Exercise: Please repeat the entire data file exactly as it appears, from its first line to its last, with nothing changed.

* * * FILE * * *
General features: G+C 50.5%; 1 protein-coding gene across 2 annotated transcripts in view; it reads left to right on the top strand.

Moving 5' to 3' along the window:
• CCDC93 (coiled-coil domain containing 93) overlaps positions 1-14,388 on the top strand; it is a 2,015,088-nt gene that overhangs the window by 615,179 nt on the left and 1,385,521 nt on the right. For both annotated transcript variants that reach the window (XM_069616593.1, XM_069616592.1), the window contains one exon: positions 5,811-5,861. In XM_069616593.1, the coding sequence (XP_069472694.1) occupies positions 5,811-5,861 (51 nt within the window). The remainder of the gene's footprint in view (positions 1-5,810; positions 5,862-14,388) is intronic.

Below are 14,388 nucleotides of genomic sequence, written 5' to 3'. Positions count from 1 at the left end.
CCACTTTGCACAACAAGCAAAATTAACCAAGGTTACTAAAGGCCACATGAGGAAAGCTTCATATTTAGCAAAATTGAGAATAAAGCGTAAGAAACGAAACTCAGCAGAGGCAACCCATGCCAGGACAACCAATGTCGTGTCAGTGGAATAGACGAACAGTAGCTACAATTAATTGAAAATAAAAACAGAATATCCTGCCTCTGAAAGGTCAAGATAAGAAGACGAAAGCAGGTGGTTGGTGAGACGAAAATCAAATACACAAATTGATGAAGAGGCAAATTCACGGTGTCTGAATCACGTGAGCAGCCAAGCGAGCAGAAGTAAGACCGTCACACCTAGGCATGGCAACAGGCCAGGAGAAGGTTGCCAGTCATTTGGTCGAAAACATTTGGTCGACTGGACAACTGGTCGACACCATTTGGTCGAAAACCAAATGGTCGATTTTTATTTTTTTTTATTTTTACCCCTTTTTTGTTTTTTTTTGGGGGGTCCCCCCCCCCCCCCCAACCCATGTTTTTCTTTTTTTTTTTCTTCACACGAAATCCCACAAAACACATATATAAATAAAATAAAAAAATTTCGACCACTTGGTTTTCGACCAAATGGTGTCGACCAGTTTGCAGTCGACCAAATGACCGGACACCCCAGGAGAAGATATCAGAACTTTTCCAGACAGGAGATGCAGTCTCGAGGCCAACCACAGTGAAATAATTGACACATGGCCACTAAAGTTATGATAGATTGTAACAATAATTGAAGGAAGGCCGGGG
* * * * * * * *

General features: G+C 50.5%; 1 protein-coding gene across 2 annotated transcripts in view; it reads left to right on the top strand.

Moving 5' to 3' along the window:
• CCDC93 (coiled-coil domain containing 93) overlaps positions 1-14,388 on the top strand; it is a 2,015,088-nt gene that overhangs the window by 615,179 nt on the left and 1,385,521 nt on the right. For both annotated transcript variants that reach the window (XM_069616593.1, XM_069616592.1), the window contains one exon: positions 5,811-5,861. In XM_069616593.1, the coding sequence (XP_069472694.1) occupies positions 5,811-5,861 (51 nt within the window). The remainder of the gene's footprint in view (positions 1-5,810; positions 5,862-14,388) is intronic.

Below are 14,388 nucleotides of genomic sequence, written 5' to 3'. Positions count from 1 at the left end.
CCACTTTGCACAACAAGCAAAATTAACCAAGGTTACTAAAGGCCACATGAGGAAAGCTTCATATTTAGCAAAATTGAGAATAAAGCGTAAGAAACGAAACTCAGCAGAGGCAACCCATGCCAGGACAACCAATGTCGTGTCAGTGGAATAGACGAACAGTAGCTACAATTAATTGAAAATAAAAACAGAATATCCTGCCTCTGAAAGGTCAAGATAAGAAGACGAAAGCAGGTGGTTGGTGAGACGAAAATCAAATACACAAATTGATGAAGAGGCAAATTCACGGTGTCTGAATCACGTGAGCAGCCAAGCGAGCAGAAGTAAGACCGTCACACCTAGGCATGGCAACAGGCCAGGAGAAGGTTGCCAGTCATTTGGTCGAAAACATTTGGTCGACTGGACAACTGGTCGACACCATTTGGTCGAAAACCAAATGGTCGATTTTTATTTTTTTTTATTTTTACCCCTTTTTTGTTTTTTTTTGGGGGGTCCCCCCCCCCCCCCCAACCCATGTTTTTCTTTTTTTTTTTCTTCACACGAAATCCCACAAAACACATATATAAATAAAATAAAAAAATTTCGACCACTTGGTTTTCGACCAAATGGTGTCGACCAGTTTGCAGTCGACCAAATGACCGGACACCCCAGGAGAAGATATCAGAACTTTTCCAGACAGGAGATGCAGTCTCGAGGCCAACCACAGTGAAATAATTGACACATGGCCACTAAAGTTATGATAGATTGTAACAATAATTGAAGGAAGGCCGGGG